On the other hand, when I go to Germany, I can blend in well and most don’t know that I live in America. My relatives there can’t understand my feelings for being German since I grew up in Texas and never experienced the things that went on in Germany during the Communist occupation, etc. When people ask, I tell them I’m an American-born German living in Texas. To my way of thinking, a person isn’t described by the country that he was born in or the one he lives in, but by the blood that’s running through his veins. Please don’t take that as my being anti-American. America is a good country . . . no better or worse than most other countries. It’s just that I identify more with being German than being American.

Other stories of persecution: My grandfather used to tell stories of how he rode into town one day and the inhabitants had an effigy of the Kaiser hung up in the town square. This occurred as WWI was raging, and people were on the lookout for Germans who were sympathetic to the Fatherland. So during that time, all the Germans who could tried to speak English and to blend in. Those who didn't know much English stayed at home on the farm and didn't travel to town or mix with Americans due to the danger of being imprisoned or even killed.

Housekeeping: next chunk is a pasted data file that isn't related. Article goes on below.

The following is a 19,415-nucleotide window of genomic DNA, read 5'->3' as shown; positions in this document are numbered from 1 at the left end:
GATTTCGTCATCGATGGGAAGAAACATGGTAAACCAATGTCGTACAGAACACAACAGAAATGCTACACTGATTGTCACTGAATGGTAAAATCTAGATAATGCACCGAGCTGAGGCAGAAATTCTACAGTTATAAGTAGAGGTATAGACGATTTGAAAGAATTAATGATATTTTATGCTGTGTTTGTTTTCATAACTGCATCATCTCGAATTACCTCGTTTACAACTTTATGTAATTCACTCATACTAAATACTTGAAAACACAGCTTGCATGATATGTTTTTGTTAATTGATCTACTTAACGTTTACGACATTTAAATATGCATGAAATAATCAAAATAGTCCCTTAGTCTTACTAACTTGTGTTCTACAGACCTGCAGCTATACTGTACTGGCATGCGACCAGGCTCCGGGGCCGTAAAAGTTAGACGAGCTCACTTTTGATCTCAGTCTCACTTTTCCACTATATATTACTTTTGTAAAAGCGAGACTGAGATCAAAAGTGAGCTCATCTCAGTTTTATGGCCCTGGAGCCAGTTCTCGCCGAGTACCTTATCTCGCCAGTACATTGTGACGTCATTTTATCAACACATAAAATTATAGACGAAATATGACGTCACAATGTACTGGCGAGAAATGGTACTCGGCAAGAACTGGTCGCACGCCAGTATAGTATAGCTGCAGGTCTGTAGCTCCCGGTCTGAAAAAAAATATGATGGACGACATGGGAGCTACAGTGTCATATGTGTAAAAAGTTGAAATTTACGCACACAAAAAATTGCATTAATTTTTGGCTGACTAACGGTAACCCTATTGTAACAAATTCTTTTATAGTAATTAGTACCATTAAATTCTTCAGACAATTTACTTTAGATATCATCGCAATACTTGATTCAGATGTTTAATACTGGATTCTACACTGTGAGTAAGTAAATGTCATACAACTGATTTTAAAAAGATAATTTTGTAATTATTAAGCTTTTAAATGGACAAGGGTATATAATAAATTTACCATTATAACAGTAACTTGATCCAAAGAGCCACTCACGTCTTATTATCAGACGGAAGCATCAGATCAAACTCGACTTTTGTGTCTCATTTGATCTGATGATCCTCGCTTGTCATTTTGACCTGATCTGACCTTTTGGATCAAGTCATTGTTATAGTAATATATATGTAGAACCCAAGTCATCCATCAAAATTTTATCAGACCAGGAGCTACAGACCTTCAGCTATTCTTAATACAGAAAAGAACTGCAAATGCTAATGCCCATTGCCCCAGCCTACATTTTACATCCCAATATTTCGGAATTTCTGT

Later, during World War II, although my family in Texas were poor and farmers, my grandfather still sent care packages to his brothers and sisters in Saxony several times a month. They were filled with flour, sugar, coffee, chocolate, hand-me-down clothes, etc. Sometimes the packages made it to the intended recipients, and sometimes they were confiscated by the customs officials who took the items home with them. I hope that everyone who has family stories writes them down and preserves them for future generations so as to remember how things used to be.

Floyd Poenitz (f.poenitz@comcast.net)